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Mail Online “absolutely wrong” to infer global cooling from new research - but that doesn't stop it warning of new ‘Ice Age’

  • 09 May 2012, 15:45
  • Verity Payne

Last week new research was published in the journal Nature Geoscience suggesting that a period of low solar activity about 2,800 years ago was associated with a sudden increase in windy weather in western Europe in late winter and early spring.

A Mail Online article uses this research to infer that we might now face ' global cooling' - adding to the ongoing series of articles the Mail has published that appear to be an attempt to dismiss man-made climate change.

Just as on a number of previous occasions in which the Mail has linked new research into the sun's effects on climate to the prospect of a ' new ice age' or ' mini ice age', the Mail's interpretation of the new scientific paper is plain wrong.

The researchers involved studied lake sediments from Germany which were deposited around 2-3 thousand years ago. They find that during a period of very low solar activity called the 'Homeric minimum', which has already been associated with cooling in west Europe, there was a sudden increase in windiness.

They also used climate model simulations to show that low solar activity leads to changes in atmospheric circulations patterns which cause cooling over northern and middle Europe and higher temperatures over Greenland - a finding which agrees with previous studies.

The overall conclusion is that:

"[...] the combination of both proxy data [the sediments] and climate models highlights a possible role of the solar forcing not only during the winter but also on the early spring climate over the European Atlantic sector."

From this, and indeed from the title of the research paper - "Regional atmospheric circulation shifts induced by a grand solar minimum" - it is clear that the paper investigates a regional shift in climate. To paraphrase the paper's conclusions, past changes to the sun's activity affected climate in parts of Europe, as suggested by previous research. The new results are interesting in that they advance and consolidate current understanding.

This may be an obvious point, but the paper isn't discussing changes to global temperature.

However, in sticking to what appears to be a recent decision to step up poor climate science reporting, the Mail Online plumps for the headline " Is 'global cooling' on the way? Lake sediment proves sun cooled earth 2,800 years ago - and it could happen again soon"

The sub-headlines go on to say that the "Sun's activity CAN cause changes in Earth's climate," and that the research "May throw predictions of global warming out of whack".

We asked the study's lead author Celia Martin-Puertas, of the Helmholtz Centre Potsdam, for her views on the Mail article. Did her paper predict that the planet was about to cool?

She told us:

"it is absolutely wrong that our study may predict a global cooling in the future."

She also pointed out that the Mail appears to have missed this important paragraph from the press release accompanying the study:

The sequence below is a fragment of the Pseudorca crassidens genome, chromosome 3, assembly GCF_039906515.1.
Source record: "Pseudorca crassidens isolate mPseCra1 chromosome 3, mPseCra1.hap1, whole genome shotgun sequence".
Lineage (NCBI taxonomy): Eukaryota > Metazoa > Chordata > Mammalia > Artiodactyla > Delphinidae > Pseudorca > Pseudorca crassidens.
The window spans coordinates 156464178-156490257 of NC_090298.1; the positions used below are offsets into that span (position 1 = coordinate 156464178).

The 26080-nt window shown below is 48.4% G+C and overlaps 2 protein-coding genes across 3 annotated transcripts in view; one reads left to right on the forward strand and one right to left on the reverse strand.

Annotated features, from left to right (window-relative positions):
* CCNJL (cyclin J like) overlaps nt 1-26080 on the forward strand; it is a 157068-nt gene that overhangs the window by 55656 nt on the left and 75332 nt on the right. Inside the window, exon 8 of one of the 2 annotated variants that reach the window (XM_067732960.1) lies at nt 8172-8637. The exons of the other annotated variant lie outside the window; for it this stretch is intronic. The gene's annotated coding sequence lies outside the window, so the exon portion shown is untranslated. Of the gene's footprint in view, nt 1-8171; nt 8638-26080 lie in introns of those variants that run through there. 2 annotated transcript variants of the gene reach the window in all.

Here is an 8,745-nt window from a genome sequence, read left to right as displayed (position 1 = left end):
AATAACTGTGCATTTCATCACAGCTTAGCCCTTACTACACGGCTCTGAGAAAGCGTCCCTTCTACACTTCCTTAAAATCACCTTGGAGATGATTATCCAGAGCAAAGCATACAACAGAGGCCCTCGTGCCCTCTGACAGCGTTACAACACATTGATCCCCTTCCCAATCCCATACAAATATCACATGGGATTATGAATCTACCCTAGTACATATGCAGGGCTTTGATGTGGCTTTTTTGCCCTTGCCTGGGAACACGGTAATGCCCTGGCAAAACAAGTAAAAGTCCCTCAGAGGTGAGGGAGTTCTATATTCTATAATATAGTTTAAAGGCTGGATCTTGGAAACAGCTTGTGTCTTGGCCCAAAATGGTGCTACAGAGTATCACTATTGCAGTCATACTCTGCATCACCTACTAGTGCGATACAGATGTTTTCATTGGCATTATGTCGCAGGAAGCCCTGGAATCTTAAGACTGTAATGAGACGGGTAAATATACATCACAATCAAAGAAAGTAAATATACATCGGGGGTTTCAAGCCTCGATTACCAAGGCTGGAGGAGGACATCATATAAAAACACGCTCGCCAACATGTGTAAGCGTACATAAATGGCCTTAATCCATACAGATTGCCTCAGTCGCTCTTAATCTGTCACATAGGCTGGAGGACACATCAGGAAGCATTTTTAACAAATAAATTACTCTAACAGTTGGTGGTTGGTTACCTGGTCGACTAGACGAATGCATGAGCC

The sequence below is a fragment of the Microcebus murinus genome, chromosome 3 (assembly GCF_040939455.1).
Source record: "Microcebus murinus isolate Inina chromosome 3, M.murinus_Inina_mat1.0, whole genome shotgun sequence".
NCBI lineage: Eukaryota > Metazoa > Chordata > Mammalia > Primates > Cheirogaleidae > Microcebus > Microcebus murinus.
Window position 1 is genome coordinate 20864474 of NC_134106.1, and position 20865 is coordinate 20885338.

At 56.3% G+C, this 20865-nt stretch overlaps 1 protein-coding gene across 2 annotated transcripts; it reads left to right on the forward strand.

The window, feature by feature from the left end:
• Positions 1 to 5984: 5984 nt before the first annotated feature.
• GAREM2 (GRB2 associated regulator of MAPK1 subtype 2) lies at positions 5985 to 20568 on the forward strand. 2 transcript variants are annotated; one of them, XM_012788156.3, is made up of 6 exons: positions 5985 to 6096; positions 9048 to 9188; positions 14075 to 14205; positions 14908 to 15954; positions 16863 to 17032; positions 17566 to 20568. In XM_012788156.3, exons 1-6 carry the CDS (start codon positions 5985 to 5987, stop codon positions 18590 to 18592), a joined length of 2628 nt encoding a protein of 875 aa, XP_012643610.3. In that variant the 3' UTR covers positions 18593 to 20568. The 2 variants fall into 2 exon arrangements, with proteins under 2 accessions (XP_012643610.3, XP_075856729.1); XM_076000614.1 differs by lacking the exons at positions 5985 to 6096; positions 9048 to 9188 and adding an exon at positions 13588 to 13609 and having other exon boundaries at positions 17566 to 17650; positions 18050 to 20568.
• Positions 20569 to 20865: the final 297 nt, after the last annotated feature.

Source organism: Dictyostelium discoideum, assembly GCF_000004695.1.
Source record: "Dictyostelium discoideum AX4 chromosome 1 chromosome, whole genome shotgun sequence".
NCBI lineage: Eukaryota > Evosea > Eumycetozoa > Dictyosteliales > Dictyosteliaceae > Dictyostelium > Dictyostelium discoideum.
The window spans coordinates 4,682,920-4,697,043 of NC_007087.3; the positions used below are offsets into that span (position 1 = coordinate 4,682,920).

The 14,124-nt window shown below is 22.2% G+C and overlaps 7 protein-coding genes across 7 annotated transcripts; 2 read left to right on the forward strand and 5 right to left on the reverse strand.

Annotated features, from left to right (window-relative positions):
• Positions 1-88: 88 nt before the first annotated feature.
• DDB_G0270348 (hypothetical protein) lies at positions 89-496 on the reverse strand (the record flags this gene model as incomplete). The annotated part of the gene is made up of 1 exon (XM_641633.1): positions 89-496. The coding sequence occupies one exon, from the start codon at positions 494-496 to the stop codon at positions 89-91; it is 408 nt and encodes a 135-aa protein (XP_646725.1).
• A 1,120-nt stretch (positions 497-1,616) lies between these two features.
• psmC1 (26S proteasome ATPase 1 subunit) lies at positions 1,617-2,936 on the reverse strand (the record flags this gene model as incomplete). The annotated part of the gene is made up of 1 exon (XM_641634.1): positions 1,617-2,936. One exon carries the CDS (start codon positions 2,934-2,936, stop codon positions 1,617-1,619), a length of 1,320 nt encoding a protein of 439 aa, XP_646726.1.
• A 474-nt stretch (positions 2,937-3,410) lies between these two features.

"[these] findings cannot be directly transferred [to] future projections because the current climate is additionally affected by anthropogenic forcing, they provide clear evidence for still poorly understood aspects of the climate system. [...] Only when the mechanisms of solar-climate links are better understood a reliable estimate of the potential effects of the next Grand solar minimum in a world of anthropogenic climate change will be possible."

In other words the Mail's claim that this research "May throw predictions of global warming out of whack" is unfounded, and contradicts the press release from the scientists who conducted the research.

Inevitable leap to a 'new ice age'

'Global cooling' is not the only dramatic inaccuracy the Mail introduces into its reporting of this research. The article also manages to claim that we might face an ice age if solar activity wanes:

"Some scientists suspect that the current period of high solar activity - including increased sunspots and solar storms thsi [sic] year - will be followed by a 'minimum' period, which could even cause an Ice Age"

The 'impending ice age' warning is an outright misrepresentation. And yet it's a claim that has proved bewilderingly popular with some British newspapers over the last year or so. Warnings on 'ice ages' from low solar activity just won't go away, as we have outlined repeatedly.

Just to be clear: As far as we are aware, and having spoken with various scientists about their work in this area over the past year or so, there is no scientific evidence or research which suggests we're going to see a new ice age in the near future, even in the event of a 'grand solar minimum'.

Based on a blog?

As we've noted before, Mail Online makes a habit of basing its climate stories on climate skeptic blogs. One of its favourite sources seems to be the Register - an IT blog that takes an inexplicably skeptical line on climate change.

So we have to wonder whether it is just a coincidence that yesterday the Register featured a blog post about this new research, saying that it "flies counter to theories offered by carbon-alarmist climate scientists". Could that be where the Mail Online story originated?

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